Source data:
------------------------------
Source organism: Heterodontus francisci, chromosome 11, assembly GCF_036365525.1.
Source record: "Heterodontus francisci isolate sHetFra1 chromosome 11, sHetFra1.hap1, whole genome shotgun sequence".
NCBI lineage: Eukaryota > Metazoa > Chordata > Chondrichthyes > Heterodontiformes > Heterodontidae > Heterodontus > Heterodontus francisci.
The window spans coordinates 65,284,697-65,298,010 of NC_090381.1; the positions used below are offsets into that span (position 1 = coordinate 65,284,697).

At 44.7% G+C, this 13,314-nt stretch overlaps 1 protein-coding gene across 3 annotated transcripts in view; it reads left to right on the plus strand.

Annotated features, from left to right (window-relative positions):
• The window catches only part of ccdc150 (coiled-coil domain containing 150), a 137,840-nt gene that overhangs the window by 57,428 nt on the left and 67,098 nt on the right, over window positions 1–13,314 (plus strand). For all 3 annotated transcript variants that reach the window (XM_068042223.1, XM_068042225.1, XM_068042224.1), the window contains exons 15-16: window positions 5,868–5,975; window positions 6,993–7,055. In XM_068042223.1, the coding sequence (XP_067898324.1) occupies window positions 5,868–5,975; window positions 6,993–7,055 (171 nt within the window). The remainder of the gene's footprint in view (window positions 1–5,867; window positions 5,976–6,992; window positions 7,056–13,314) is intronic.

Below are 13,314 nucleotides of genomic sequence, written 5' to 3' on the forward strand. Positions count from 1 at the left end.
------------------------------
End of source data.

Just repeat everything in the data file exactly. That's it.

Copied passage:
Source organism: Heterodontus francisci, chromosome 11, assembly GCF_036365525.1.
Source record: "Heterodontus francisci isolate sHetFra1 chromosome 11, sHetFra1.hap1, whole genome shotgun sequence".
NCBI lineage: Eukaryota > Metazoa > Chordata > Chondrichthyes > Heterodontiformes > Heterodontidae > Heterodontus > Heterodontus francisci.
The window spans coordinates 65,284,697-65,298,010 of NC_090381.1; the positions used below are offsets into that span (position 1 = coordinate 65,284,697).

At 44.7% G+C, this 13,314-nt stretch overlaps 1 protein-coding gene across 3 annotated transcripts in view; it reads left to right on the plus strand.

Annotated features, from left to right (window-relative positions):
• The window catches only part of ccdc150 (coiled-coil domain containing 150), a 137,840-nt gene that overhangs the window by 57,428 nt on the left and 67,098 nt on the right, over window positions 1–13,314 (plus strand). For all 3 annotated transcript variants that reach the window (XM_068042223.1, XM_068042225.1, XM_068042224.1), the window contains exons 15-16: window positions 5,868–5,975; window positions 6,993–7,055. In XM_068042223.1, the coding sequence (XP_067898324.1) occupies window positions 5,868–5,975; window positions 6,993–7,055 (171 nt within the window). The remainder of the gene's footprint in view (window positions 1–5,867; window positions 5,976–6,992; window positions 7,056–13,314) is intronic.

Below are 13,314 nucleotides of genomic sequence, written 5' to 3' on the forward strand. Positions count from 1 at the left end.